Archive for April, 2008

Where does this leave them now?

Posted in Arsenal with tags , , on April 20, 2008 by marooner

Three Premier League titles (five times runners-up), four FA Cups (and another four runners-up medals), runners-up in the League Cup, again in the UEFA Cup, and again in the Champions League: I am drooling already, and I haven’t even mentioned the calibre of players he brought in (Patrick Vieira, Thierry Henry, Robert Pires, Cesc Fabregas), nor the forty-nine games his team went unbeaten for in the league, or the scintillating football with which they achieved this. If your interest in football hasn’t served that long, or if you happen to have the memory of a fish, perhaps you should try doing a bit of research. Trawl through YouTube, click through Wikipedia, maybe rent out a couple of DVDs, and experience those achievements and the journeys each one of those teams went through to about a millionth of the degree that I did over those twelve years. And then perhaps the few people (and yes, I realise it’s a minority who share about four brain cells between them) who’ve been calling for Arsene Wenger’s sacking might think again.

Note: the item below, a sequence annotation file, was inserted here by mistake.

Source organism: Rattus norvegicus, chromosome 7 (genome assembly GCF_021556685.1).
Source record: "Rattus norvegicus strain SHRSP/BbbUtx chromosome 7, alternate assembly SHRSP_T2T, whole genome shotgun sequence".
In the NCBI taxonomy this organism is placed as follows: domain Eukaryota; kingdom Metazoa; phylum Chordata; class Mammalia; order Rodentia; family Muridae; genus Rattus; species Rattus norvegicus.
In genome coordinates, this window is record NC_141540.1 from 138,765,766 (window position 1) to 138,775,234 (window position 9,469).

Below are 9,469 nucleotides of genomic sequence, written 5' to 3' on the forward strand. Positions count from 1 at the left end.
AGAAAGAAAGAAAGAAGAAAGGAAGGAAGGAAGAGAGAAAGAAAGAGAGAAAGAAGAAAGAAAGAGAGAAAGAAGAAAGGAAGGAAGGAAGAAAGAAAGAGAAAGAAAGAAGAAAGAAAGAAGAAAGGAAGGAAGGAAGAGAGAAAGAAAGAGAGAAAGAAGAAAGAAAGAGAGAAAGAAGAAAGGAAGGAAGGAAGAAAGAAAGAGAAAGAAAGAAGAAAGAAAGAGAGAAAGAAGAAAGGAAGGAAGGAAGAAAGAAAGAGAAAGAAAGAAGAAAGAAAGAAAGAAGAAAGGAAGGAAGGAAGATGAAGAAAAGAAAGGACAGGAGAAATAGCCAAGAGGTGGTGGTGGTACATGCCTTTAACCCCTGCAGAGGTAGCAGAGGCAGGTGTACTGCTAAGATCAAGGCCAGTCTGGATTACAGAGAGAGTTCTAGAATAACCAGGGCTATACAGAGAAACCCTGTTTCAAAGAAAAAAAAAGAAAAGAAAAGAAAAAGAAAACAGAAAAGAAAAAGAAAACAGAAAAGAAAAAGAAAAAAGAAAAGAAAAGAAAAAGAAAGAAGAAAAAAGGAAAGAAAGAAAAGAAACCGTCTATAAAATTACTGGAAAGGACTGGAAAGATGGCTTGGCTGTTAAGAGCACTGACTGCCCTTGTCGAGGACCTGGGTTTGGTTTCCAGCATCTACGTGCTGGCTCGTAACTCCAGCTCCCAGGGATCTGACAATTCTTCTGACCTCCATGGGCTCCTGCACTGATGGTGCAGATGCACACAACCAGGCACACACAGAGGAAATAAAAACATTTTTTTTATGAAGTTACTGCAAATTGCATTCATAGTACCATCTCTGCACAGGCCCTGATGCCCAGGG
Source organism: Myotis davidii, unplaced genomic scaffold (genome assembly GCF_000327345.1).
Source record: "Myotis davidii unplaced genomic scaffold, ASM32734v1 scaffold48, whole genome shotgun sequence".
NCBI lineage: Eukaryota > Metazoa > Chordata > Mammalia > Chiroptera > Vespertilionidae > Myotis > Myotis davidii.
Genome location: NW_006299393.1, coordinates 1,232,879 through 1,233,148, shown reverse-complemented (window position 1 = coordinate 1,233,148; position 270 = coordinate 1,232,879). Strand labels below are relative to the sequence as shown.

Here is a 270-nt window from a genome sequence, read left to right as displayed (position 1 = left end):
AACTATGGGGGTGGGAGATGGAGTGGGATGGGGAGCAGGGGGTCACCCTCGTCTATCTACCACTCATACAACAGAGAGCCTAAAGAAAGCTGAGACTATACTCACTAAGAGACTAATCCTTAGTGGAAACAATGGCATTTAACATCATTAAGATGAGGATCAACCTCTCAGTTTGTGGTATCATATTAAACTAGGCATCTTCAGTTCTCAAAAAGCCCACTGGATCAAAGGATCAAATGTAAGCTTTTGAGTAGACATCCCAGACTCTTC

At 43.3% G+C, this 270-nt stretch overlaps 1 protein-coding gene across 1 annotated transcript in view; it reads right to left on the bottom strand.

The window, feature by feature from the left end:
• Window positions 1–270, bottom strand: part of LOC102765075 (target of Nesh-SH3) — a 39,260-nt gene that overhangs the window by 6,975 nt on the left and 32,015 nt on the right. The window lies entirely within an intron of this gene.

A lot of people forget the position Arsenal was in at the beginning of the season. They hadn’t won anything for two years (apart from being runners-up in the Champions League, and then again with a young squad in the Carling Cup), and had just sold two of their most experienced players in Thierry Henry and Freddie Ljungberg. I still remember the first day of the season, and the initial stab of pain in realising, I thought, that it was going to be the same story all over again, when Jens Lehmann gifted Fulham the opening goal just two minutes into the game. It was a pain like no other, to have to sit through the next eighty minutes, one eye on the game and one on the away fans as they jumped up and down, sardonically rotating their song-list between “Thierry Henry, Thierry Henry” and the good ‘ole “We love you Freddie” classic, as if to highlight the fact that Arsenal was nothing without them. Some pundits predicted that Tottenham would finish in fourth place at Arsenal’s expense. A foreign takeover was imminent, Arsene Wenger would desert the Gunners, and with his departure we’d all see the likes of Cesc Fabregas heading for the door. Something happened, though. The board got their act together and made measures to ensure the club remained in the secure hands of its current shareholders, Arsene Wenger signed an extension on his contract, and the team started playing with a certain freedom we hadn’t seen properly since that unbeaten run, and when they needed to grind out a result, they could do it. Talk of the impending downfall of Arsenal FC slowly fell away, while talk of Real Madrid or Barcelona snatching away the talented twenty-year-old Spaniard amounted to nothing more than just that, and some were even so daring as to say that Thierry Henry’s departure from the club was a good thing.